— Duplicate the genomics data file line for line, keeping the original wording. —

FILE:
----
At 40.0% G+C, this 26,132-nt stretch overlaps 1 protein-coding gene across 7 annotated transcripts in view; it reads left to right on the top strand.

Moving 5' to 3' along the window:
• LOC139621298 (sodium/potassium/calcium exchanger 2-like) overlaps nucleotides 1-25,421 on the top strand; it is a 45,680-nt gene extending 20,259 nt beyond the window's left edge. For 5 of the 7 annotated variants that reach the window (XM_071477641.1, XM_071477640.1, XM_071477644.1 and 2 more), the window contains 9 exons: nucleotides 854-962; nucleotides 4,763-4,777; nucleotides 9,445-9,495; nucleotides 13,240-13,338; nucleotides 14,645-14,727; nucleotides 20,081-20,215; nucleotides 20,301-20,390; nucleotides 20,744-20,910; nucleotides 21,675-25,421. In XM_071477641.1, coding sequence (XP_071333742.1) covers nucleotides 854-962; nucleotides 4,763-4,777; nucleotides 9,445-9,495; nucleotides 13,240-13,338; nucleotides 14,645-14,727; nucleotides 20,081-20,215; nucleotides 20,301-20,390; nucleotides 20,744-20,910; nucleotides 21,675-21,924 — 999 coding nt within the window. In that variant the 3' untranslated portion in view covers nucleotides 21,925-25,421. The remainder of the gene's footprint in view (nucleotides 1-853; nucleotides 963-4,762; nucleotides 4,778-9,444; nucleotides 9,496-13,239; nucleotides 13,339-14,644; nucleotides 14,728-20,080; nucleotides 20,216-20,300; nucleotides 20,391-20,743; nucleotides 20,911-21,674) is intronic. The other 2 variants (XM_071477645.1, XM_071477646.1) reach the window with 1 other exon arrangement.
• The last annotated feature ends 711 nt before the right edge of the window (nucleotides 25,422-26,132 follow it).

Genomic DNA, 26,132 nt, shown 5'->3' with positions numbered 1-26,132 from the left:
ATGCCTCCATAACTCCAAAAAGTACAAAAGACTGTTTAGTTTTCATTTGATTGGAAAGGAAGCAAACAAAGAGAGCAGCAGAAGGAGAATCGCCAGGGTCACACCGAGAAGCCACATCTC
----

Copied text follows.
At 40.0% G+C, this 26,132-nt stretch overlaps 1 protein-coding gene across 7 annotated transcripts in view; it reads left to right on the top strand.

Moving 5' to 3' along the window:
• LOC139621298 (sodium/potassium/calcium exchanger 2-like) overlaps nucleotides 1-25,421 on the top strand; it is a 45,680-nt gene extending 20,259 nt beyond the window's left edge. For 5 of the 7 annotated variants that reach the window (XM_071477641.1, XM_071477640.1, XM_071477644.1 and 2 more), the window contains 9 exons: nucleotides 854-962; nucleotides 4,763-4,777; nucleotides 9,445-9,495; nucleotides 13,240-13,338; nucleotides 14,645-14,727; nucleotides 20,081-20,215; nucleotides 20,301-20,390; nucleotides 20,744-20,910; nucleotides 21,675-25,421. In XM_071477641.1, coding sequence (XP_071333742.1) covers nucleotides 854-962; nucleotides 4,763-4,777; nucleotides 9,445-9,495; nucleotides 13,240-13,338; nucleotides 14,645-14,727; nucleotides 20,081-20,215; nucleotides 20,301-20,390; nucleotides 20,744-20,910; nucleotides 21,675-21,924 — 999 coding nt within the window. In that variant the 3' untranslated portion in view covers nucleotides 21,925-25,421. The remainder of the gene's footprint in view (nucleotides 1-853; nucleotides 963-4,762; nucleotides 4,778-9,444; nucleotides 9,496-13,239; nucleotides 13,339-14,644; nucleotides 14,728-20,080; nucleotides 20,216-20,300; nucleotides 20,391-20,743; nucleotides 20,911-21,674) is intronic. The other 2 variants (XM_071477645.1, XM_071477646.1) reach the window with 1 other exon arrangement.
• The last annotated feature ends 711 nt before the right edge of the window (nucleotides 25,422-26,132 follow it).

Genomic DNA, 26,132 nt, shown 5'->3' with positions numbered 1-26,132 from the left:
ATGCCTCCATAACTCCAAAAAGTACAAAAGACTGTTTAGTTTTCATTTGATTGGAAAGGAAGCAAACAAAGAGAGCAGCAGAAGGAGAATCGCCAGGGTCACACCGAGAAGCCACATCTC